FDI and Exports in Developing Countries: Theory and Evidence

Publication Year : 2007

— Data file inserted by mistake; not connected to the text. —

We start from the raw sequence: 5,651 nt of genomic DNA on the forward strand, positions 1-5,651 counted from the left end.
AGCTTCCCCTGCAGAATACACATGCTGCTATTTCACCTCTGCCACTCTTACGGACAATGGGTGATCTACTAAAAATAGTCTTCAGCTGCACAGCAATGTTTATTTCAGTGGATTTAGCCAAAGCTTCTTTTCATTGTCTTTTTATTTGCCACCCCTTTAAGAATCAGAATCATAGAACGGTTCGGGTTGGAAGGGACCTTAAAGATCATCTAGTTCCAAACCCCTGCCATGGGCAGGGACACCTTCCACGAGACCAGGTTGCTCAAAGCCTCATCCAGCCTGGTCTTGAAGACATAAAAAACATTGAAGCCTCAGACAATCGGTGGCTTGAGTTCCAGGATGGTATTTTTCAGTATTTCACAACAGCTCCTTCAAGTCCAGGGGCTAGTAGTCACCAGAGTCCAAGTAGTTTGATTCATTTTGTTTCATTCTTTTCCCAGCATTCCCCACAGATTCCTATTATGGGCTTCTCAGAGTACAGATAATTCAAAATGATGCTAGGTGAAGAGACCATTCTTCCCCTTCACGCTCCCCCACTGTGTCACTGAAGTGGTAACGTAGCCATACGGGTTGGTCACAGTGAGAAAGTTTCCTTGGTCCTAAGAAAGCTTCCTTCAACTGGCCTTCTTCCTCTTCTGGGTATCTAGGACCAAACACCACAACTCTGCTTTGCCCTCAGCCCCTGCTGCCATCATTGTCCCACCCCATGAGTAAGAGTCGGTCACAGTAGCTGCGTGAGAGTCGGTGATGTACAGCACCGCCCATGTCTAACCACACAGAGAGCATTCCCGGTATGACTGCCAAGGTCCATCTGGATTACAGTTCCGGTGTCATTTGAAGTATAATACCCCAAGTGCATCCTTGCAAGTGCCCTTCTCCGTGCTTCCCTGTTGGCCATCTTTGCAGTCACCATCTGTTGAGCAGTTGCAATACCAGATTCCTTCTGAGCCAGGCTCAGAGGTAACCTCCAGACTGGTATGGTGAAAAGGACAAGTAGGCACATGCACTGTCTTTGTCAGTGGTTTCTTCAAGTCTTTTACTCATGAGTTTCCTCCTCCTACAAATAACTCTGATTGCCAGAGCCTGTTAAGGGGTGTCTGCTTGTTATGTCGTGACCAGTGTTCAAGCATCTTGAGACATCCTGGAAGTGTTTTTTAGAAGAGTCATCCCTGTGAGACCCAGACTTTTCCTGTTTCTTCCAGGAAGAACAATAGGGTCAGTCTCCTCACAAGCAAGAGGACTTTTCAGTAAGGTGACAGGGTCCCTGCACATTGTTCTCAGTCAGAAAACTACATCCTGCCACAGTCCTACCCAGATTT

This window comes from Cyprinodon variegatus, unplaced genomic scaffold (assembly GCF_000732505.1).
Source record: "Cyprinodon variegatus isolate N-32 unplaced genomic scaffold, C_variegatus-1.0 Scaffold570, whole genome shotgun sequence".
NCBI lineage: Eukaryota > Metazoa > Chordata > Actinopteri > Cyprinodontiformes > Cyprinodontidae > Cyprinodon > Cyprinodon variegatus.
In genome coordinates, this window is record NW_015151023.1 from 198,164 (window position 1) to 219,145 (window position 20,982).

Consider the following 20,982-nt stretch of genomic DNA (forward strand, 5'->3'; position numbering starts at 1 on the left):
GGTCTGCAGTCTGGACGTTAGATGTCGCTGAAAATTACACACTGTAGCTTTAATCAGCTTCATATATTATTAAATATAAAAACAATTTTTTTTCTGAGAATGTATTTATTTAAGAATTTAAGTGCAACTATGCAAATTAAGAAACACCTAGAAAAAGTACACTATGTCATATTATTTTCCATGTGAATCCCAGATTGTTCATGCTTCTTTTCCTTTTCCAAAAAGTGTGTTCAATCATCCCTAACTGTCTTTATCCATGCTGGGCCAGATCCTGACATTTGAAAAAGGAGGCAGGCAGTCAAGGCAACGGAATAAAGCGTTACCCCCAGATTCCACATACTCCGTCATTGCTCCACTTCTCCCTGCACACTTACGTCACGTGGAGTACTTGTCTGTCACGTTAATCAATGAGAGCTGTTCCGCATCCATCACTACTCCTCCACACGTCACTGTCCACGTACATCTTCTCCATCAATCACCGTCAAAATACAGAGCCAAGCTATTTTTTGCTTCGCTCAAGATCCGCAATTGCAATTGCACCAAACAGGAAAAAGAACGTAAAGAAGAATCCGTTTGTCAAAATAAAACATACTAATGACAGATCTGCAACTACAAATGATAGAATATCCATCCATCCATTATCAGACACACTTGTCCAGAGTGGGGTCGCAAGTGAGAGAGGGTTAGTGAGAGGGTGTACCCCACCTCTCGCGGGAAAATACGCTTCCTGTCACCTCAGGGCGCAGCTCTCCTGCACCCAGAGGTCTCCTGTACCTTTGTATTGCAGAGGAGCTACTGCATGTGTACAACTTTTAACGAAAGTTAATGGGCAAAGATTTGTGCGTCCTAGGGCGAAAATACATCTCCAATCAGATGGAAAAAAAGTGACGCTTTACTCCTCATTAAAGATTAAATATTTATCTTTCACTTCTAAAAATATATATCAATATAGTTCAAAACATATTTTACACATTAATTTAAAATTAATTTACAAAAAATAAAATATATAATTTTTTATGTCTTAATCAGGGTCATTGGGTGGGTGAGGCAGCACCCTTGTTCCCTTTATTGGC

Multinational enterprises (MNEs) not only generate global flows of foreign direct investment, but are also extremely for global trade flows. UNCTAD (2004) estimates that MNEs account for around two-thirds of world exports. Since MNEs are responsible for a large proportion of world trade, one may infer that there is a close relationship between flows of FDI and trade. An MNE network, consisting of a parent and a network of affiliates, generates simultaneous flows of goods and investments. In this context the pool of knowledge and associated models, which explain international trade, has grown substantially in the recent past, but there is less theoretical consensus about the relationship between trade flows and FDI. The fact that exporting and local production are alternative ways for an MNE to serve the demand in a foreign market suggests a substitutability relationship between FDI and trade. MNE production in the host country implies that local production is a substitute for exports from the home country. On the other hand, MNE affiliates’ production in a host country can generate a demand for intermediate goods from the parent, resulting in a complementary relationship between flows of FDI and trade (exports). Theoretical reasoning therefore supports both these possibilities, providing a strong incentive for empirical analysis